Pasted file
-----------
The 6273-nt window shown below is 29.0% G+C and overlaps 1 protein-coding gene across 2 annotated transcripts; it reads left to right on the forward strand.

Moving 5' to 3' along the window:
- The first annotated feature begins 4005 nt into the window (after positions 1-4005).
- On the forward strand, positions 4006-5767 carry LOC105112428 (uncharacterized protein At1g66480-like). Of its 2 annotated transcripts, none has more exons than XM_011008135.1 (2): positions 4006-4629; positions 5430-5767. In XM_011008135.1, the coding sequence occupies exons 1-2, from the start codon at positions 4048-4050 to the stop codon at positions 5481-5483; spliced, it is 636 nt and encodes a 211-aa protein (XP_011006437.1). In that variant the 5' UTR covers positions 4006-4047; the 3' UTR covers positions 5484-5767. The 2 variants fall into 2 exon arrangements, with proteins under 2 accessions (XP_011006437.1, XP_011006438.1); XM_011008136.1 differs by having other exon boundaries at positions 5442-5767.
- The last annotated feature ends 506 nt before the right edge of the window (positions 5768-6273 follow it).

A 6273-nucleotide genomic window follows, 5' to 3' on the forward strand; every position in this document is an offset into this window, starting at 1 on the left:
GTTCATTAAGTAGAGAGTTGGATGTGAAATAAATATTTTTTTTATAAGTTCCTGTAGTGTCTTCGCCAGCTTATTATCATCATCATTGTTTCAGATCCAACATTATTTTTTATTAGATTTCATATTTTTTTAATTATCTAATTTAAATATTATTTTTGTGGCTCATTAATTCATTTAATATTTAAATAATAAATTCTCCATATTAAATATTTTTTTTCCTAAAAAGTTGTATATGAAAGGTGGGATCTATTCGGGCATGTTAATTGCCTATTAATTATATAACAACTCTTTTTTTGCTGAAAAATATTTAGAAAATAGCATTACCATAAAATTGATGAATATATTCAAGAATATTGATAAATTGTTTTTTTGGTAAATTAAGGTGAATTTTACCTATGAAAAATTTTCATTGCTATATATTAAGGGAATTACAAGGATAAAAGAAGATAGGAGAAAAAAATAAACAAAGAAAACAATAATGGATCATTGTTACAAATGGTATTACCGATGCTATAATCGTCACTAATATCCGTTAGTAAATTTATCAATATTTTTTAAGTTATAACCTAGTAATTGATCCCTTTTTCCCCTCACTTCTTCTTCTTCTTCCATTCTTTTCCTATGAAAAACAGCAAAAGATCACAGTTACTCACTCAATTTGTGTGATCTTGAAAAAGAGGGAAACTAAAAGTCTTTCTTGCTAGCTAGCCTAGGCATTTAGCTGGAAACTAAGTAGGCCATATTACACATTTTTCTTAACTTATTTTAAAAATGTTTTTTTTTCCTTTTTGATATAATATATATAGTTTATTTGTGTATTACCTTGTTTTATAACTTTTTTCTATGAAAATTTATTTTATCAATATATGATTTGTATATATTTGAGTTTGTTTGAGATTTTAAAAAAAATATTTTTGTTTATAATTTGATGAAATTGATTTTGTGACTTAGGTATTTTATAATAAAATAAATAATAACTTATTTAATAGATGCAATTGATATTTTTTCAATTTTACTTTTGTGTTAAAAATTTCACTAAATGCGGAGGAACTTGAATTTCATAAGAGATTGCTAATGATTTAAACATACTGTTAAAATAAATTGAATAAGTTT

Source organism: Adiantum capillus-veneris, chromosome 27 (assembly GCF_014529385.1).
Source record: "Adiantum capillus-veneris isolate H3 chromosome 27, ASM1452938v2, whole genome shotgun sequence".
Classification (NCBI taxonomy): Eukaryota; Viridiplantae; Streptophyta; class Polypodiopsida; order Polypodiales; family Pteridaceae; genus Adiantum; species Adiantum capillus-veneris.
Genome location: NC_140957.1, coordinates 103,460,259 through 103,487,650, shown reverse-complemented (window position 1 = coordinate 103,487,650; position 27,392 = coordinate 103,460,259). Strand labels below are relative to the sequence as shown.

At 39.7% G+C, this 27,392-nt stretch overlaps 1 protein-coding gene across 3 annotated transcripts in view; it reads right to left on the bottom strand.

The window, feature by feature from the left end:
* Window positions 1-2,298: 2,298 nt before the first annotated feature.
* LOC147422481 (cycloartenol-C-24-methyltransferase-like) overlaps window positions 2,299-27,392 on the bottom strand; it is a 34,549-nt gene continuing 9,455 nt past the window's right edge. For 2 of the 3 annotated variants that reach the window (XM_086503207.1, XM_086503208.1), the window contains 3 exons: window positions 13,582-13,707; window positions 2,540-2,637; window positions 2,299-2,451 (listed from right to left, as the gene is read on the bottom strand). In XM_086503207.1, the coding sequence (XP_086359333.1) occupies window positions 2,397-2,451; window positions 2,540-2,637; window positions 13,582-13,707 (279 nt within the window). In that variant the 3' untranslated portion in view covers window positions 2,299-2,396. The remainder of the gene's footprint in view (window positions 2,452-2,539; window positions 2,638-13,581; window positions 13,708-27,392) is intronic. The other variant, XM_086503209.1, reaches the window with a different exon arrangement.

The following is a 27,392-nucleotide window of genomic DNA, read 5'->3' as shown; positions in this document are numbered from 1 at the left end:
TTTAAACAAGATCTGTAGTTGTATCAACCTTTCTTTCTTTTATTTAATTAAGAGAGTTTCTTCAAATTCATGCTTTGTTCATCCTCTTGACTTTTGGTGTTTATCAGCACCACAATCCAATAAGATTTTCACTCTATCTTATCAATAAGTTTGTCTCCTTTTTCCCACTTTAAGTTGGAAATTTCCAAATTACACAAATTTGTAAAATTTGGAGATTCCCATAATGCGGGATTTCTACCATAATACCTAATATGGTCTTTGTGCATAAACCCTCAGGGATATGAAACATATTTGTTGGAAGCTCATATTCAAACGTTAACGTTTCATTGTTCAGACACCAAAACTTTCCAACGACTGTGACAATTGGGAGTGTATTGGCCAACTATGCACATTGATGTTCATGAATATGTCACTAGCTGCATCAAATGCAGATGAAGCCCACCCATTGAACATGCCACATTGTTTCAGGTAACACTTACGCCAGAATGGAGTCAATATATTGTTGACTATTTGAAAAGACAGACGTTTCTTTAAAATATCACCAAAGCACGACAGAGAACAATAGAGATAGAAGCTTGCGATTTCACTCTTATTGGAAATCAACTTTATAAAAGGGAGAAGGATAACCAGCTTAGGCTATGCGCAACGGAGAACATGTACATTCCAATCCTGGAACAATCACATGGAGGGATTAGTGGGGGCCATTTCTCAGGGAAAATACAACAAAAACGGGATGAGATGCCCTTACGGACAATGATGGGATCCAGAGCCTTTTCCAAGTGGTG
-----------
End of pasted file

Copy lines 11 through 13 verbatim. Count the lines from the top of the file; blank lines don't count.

Genome location: NC_140957.1, coordinates 103,460,259 through 103,487,650, shown reverse-complemented (window position 1 = coordinate 103,487,650; position 27,392 = coordinate 103,460,259). Strand labels below are relative to the sequence as shown.

At 39.7% G+C, this 27,392-nt stretch overlaps 1 protein-coding gene across 3 annotated transcripts in view; it reads right to left on the bottom strand.

The window, feature by feature from the left end: